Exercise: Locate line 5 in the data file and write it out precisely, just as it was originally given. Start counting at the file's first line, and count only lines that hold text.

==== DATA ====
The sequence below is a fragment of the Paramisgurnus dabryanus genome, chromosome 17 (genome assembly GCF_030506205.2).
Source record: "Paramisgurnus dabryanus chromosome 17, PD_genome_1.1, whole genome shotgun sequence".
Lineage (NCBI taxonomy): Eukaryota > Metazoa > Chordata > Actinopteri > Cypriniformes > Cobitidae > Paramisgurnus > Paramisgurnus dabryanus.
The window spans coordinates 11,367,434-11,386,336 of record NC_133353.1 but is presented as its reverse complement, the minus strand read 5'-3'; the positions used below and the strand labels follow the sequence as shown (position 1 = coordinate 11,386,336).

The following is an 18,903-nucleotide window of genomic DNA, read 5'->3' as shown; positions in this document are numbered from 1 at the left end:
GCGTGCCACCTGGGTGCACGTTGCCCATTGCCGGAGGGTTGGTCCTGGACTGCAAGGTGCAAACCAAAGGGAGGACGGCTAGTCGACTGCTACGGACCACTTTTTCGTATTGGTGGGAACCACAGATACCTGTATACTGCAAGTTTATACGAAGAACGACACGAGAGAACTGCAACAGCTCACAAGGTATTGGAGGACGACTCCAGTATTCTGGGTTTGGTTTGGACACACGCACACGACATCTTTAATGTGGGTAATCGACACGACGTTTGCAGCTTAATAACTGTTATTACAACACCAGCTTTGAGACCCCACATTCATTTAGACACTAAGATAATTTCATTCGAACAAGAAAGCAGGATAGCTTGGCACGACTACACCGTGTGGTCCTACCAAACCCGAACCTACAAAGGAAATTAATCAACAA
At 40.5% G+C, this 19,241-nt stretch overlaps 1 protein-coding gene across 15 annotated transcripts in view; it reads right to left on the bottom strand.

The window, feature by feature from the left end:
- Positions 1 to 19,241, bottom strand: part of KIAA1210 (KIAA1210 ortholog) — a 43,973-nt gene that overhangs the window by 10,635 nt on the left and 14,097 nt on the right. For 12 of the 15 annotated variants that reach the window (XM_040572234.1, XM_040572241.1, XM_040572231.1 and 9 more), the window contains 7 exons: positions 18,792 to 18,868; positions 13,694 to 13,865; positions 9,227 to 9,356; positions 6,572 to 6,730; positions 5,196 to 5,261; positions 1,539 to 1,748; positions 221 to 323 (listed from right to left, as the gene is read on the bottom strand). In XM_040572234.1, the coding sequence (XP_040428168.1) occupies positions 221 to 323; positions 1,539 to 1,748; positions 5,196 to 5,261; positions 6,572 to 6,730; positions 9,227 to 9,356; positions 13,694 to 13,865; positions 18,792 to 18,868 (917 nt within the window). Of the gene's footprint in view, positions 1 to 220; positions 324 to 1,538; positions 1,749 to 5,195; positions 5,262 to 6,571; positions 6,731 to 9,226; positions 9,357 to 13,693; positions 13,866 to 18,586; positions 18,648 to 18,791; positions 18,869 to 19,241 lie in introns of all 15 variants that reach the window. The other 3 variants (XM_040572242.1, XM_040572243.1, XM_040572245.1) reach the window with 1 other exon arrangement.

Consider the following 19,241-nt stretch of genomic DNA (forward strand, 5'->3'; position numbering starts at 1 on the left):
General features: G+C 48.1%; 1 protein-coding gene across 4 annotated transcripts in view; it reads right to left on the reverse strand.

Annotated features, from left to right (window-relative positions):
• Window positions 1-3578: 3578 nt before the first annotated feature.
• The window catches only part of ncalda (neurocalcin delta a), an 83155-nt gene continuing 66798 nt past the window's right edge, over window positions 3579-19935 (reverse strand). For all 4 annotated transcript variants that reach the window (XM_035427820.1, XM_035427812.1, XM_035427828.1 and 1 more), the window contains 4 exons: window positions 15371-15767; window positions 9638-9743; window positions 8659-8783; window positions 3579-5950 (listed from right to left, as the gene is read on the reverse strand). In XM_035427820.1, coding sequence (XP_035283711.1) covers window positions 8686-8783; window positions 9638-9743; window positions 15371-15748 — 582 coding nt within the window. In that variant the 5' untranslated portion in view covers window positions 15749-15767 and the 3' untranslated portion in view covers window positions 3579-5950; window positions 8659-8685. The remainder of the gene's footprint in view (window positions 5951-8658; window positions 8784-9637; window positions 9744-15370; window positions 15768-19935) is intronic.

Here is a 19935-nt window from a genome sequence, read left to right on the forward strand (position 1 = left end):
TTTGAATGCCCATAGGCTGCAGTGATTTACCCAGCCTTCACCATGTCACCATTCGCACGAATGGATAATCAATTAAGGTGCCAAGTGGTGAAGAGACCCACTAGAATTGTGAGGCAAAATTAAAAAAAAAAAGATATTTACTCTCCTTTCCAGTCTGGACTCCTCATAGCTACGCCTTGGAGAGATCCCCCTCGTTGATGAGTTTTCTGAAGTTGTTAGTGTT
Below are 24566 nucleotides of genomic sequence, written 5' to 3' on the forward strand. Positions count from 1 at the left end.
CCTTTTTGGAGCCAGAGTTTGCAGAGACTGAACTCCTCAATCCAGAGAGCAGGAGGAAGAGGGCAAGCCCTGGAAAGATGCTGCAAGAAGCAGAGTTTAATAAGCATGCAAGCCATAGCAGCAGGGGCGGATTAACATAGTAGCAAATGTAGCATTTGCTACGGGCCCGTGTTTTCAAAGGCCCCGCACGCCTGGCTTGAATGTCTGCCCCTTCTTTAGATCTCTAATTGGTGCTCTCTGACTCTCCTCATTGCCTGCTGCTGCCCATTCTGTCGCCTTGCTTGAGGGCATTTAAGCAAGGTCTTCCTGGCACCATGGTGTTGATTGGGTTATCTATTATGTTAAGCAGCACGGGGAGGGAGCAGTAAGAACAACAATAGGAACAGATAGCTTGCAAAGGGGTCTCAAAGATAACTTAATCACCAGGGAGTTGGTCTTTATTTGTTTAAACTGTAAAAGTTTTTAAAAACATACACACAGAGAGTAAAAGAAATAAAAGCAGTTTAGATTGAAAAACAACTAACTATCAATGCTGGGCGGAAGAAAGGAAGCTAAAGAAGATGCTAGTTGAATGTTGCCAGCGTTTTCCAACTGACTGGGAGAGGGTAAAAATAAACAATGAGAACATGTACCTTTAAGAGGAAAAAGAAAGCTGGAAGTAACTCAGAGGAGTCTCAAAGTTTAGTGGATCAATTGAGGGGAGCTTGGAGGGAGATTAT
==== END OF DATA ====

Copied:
The following is an 18,903-nucleotide window of genomic DNA, read 5'->3' as shown; positions in this document are numbered from 1 at the left end: